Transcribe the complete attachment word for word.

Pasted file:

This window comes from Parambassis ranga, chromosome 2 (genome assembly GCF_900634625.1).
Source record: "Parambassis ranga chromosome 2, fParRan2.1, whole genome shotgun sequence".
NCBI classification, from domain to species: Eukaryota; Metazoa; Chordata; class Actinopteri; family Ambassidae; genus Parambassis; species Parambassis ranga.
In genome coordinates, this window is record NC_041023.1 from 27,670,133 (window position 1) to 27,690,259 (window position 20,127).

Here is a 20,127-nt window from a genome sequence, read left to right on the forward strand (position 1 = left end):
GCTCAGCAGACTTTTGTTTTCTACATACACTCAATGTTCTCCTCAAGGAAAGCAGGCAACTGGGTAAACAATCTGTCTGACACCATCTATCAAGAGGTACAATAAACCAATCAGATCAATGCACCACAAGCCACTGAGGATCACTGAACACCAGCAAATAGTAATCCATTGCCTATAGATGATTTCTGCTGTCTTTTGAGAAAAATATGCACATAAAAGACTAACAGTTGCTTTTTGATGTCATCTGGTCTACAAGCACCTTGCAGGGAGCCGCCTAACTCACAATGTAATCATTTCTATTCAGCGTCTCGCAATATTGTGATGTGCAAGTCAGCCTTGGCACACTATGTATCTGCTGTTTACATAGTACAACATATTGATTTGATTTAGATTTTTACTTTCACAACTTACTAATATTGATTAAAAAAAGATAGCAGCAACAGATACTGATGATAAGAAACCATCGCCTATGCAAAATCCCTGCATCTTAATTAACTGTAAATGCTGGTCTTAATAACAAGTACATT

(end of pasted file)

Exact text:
This window comes from Parambassis ranga, chromosome 2 (genome assembly GCF_900634625.1).
Source record: "Parambassis ranga chromosome 2, fParRan2.1, whole genome shotgun sequence".
NCBI classification, from domain to species: Eukaryota; Metazoa; Chordata; class Actinopteri; family Ambassidae; genus Parambassis; species Parambassis ranga.
In genome coordinates, this window is record NC_041023.1 from 27,670,133 (window position 1) to 27,690,259 (window position 20,127).

Here is a 20,127-nt window from a genome sequence, read left to right on the forward strand (position 1 = left end):
GCTCAGCAGACTTTTGTTTTCTACATACACTCAATGTTCTCCTCAAGGAAAGCAGGCAACTGGGTAAACAATCTGTCTGACACCATCTATCAAGAGGTACAATAAACCAATCAGATCAATGCACCACAAGCCACTGAGGATCACTGAACACCAGCAAATAGTAATCCATTGCCTATAGATGATTTCTGCTGTCTTTTGAGAAAAATATGCACATAAAAGACTAACAGTTGCTTTTTGATGTCATCTGGTCTACAAGCACCTTGCAGGGAGCCGCCTAACTCACAATGTAATCATTTCTATTCAGCGTCTCGCAATATTGTGATGTGCAAGTCAGCCTTGGCACACTATGTATCTGCTGTTTACATAGTACAACATATTGATTTGATTTAGATTTTTACTTTCACAACTTACTAATATTGATTAAAAAAAGATAGCAGCAACAGATACTGATGATAAGAAACCATCGCCTATGCAAAATCCCTGCATCTTAATTAACTGTAAATGCTGGTCTTAATAACAAGTACATT